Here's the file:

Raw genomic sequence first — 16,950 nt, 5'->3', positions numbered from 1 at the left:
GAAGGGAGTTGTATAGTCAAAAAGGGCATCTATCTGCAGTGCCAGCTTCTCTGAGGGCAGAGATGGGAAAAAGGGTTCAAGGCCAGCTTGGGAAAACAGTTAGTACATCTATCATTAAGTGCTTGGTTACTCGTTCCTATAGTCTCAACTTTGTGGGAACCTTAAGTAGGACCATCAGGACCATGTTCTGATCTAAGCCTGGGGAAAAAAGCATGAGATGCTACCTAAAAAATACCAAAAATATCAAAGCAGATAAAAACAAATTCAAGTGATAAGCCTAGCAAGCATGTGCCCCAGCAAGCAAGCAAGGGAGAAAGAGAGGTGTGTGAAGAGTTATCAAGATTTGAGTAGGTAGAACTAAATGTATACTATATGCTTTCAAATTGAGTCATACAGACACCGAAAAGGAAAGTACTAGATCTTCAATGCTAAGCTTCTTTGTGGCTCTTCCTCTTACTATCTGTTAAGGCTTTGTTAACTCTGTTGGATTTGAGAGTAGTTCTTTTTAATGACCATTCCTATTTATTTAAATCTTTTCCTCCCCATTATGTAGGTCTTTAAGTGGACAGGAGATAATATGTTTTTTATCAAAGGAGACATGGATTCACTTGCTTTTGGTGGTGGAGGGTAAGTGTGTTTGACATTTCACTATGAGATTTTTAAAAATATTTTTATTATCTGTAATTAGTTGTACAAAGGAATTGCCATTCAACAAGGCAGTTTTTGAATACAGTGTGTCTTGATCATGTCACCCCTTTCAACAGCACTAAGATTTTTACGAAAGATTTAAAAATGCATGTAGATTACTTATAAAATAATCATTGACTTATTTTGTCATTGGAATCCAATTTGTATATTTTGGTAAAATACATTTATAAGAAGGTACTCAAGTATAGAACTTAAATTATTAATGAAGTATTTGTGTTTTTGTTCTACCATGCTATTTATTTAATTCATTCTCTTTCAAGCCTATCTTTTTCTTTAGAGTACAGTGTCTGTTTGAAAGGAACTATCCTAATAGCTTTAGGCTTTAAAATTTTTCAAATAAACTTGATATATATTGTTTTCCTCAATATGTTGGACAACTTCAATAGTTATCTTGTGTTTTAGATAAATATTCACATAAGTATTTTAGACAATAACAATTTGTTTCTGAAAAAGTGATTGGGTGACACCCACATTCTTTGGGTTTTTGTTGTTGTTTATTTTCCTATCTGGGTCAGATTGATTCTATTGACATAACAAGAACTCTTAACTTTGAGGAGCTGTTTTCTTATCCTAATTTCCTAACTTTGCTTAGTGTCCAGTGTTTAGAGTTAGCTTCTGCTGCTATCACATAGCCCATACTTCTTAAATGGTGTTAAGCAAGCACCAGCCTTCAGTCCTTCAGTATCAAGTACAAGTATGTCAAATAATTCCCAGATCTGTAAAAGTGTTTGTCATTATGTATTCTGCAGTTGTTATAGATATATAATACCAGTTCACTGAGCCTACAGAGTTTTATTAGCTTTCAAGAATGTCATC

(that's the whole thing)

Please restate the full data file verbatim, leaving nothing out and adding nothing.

Raw genomic sequence first — 16,950 nt, 5'->3', positions numbered from 1 at the left:
GAAGGGAGTTGTATAGTCAAAAAGGGCATCTATCTGCAGTGCCAGCTTCTCTGAGGGCAGAGATGGGAAAAAGGGTTCAAGGCCAGCTTGGGAAAACAGTTAGTACATCTATCATTAAGTGCTTGGTTACTCGTTCCTATAGTCTCAACTTTGTGGGAACCTTAAGTAGGACCATCAGGACCATGTTCTGATCTAAGCCTGGGGAAAAAAGCATGAGATGCTACCTAAAAAATACCAAAAATATCAAAGCAGATAAAAACAAATTCAAGTGATAAGCCTAGCAAGCATGTGCCCCAGCAAGCAAGCAAGGGAGAAAGAGAGGTGTGTGAAGAGTTATCAAGATTTGAGTAGGTAGAACTAAATGTATACTATATGCTTTCAAATTGAGTCATACAGACACCGAAAAGGAAAGTACTAGATCTTCAATGCTAAGCTTCTTTGTGGCTCTTCCTCTTACTATCTGTTAAGGCTTTGTTAACTCTGTTGGATTTGAGAGTAGTTCTTTTTAATGACCATTCCTATTTATTTAAATCTTTTCCTCCCCATTATGTAGGTCTTTAAGTGGACAGGAGATAATATGTTTTTTATCAAAGGAGACATGGATTCACTTGCTTTTGGTGGTGGAGGGTAAGTGTGTTTGACATTTCACTATGAGATTTTTAAAAATATTTTTATTATCTGTAATTAGTTGTACAAAGGAATTGCCATTCAACAAGGCAGTTTTTGAATACAGTGTGTCTTGATCATGTCACCCCTTTCAACAGCACTAAGATTTTTACGAAAGATTTAAAAATGCATGTAGATTACTTATAAAATAATCATTGACTTATTTTGTCATTGGAATCCAATTTGTATATTTTGGTAAAATACATTTATAAGAAGGTACTCAAGTATAGAACTTAAATTATTAATGAAGTATTTGTGTTTTTGTTCTACCATGCTATTTATTTAATTCATTCTCTTTCAAGCCTATCTTTTTCTTTAGAGTACAGTGTCTGTTTGAAAGGAACTATCCTAATAGCTTTAGGCTTTAAAATTTTTCAAATAAACTTGATATATATTGTTTTCCTCAATATGTTGGACAACTTCAATAGTTATCTTGTGTTTTAGATAAATATTCACATAAGTATTTTAGACAATAACAATTTGTTTCTGAAAAAGTGATTGGGTGACACCCACATTCTTTGGGTTTTTGTTGTTGTTTATTTTCCTATCTGGGTCAGATTGATTCTATTGACATAACAAGAACTCTTAACTTTGAGGAGCTGTTTTCTTATCCTAATTTCCTAACTTTGCTTAGTGTCCAGTGTTTAGAGTTAGCTTCTGCTGCTATCACATAGCCCATACTTCTTAAATGGTGTTAAGCAAGCACCAGCCTTCAGTCCTTCAGTATCAAGTACAAGTATGTCAAATAATTCCCAGATCTGTAAAAGTGTTTGTCATTATGTATTCTGCAGTTGTTATAGATATATAATACCAGTTCACTGAGCCTACAGAGTTTTATTAGCTTTCAAGAATGTCATC